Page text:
"pertaining to or having the character of crows and ravens," 1650s, from Latin corvinus "of or pertaining to the raven," from corvus "a raven," related to corax (Greek korax), all imitative of its harsh sound (see raven (n.)). According to fable, originally white but changed to black as a punishment for treachery, but the bird also was consecrated to Apollo for its supposed power of prophecy.
late 15c., "to distribute into groups or classes," from Old French assorter "to assort, match" (15c., Modern French assortir), from a- "to" (see ad-) + sorte "kind, category," from Latin sortem (nominative sors) "lot; fate, destiny; share, portion; rank, category; sex, class, oracular response, prophecy" (from PIE root *ser- (2) "to line up"). Related: Assorted; assorting.
"positive statement or assertion," often a mere saying but with implied authority, 1660s, from Latin dictum "thing said (a saying, bon-mot, prophecy, etc.), an order, a command," neuter of dictus, past participle of dicere "to say, speak" (from PIE root *deik- "to show," also "pronounce solemnly"). In legal use, a judge's expression of opinion without argument, which is not the formal resolution of a case or determination of the court.
mid-15c., member of a millenarian and severely ascetic sect that believed in continual direct inspiration of the spirit and featured women in prominent roles, from Montanus, Christian-inspired prophet in the wilds of Phrygia after c. 160 C.E. The heresy persisted into the 6c. and helped bring prophecy into disrepute in the established Church. Related: Montanism.
1550s, from Latin mons Vaticanus, Roman hill on which Papal palace stands. By Klein's sources said to be an Etruscan loan-word and unrelated to vates "soothsayer, prophet, seer" (see vates), but most others seem to think it is related, on the notion of "hill of prophecy" (compare vaticinatio "a foretelling, soothsaying, prophesying," vaticinari "to foretell").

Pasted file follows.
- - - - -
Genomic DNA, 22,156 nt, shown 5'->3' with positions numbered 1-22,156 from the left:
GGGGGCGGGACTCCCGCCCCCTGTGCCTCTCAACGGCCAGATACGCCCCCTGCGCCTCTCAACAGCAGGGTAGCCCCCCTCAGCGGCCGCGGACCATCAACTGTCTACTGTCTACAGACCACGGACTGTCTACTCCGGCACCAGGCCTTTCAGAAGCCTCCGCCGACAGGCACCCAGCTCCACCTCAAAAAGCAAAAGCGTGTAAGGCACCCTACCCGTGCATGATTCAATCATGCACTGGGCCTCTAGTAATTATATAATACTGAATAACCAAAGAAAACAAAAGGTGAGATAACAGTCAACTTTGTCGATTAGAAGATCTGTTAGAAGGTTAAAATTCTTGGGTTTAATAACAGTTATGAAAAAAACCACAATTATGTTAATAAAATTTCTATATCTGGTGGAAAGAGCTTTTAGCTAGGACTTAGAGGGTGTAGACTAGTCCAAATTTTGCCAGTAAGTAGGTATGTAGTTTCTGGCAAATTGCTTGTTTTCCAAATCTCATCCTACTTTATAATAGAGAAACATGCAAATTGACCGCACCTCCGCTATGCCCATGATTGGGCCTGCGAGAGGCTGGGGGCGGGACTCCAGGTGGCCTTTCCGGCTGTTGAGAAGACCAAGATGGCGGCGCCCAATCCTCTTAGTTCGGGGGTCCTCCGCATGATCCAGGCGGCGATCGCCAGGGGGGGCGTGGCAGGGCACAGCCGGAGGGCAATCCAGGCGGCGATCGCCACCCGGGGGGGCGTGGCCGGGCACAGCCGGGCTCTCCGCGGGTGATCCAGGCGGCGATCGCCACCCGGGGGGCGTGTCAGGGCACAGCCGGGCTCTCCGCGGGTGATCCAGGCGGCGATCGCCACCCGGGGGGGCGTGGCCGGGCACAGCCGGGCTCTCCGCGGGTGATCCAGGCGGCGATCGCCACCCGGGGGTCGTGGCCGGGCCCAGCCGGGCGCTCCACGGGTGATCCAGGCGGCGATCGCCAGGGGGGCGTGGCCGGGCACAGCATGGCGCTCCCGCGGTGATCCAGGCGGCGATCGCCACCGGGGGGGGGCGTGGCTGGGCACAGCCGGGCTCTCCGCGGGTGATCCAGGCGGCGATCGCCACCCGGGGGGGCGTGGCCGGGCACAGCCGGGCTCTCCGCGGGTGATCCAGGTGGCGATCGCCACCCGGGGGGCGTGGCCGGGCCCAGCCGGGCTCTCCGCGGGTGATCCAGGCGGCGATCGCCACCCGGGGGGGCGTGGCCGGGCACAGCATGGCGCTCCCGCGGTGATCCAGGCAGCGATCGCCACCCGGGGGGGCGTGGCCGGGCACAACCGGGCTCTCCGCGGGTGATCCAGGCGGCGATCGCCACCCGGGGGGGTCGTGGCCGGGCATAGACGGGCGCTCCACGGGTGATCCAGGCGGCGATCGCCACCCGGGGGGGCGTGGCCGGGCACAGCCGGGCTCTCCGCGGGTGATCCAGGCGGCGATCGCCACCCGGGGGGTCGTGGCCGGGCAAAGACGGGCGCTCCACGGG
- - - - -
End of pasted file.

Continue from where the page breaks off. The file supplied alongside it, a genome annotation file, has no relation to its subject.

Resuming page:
"act of predicting; a prophecy, a declaration concerning future events," 1560s, from French prédiction and directly from Medieval Latin predictionem (nominative predictio), from Latin praedictio "a foretelling," noun of action from past-participle stem of praedicere "assert, proclaim, declare publicly" (see predict).
Prediction may or may not be an inspired act : it is most commonly used of the foretelling of events in accordance with knowledge gained through scientific investigations or practical experience .... [Century Dictionary]
"relating to or pertaining to prophecy or divination," 1836, from Greek mantikos "prophetic, oracular, of or for a soothsayer," from mantis "one who divines, a seer, prophet; one touched by divine madness," from mainesthai "be inspired," which is related to menos "passion, spirit," from PIE *mnyo-, suffixed form of root *men- (1) "to think," with derivatives referring to qualities and states of mind or thought. Related: Mantical (1580s).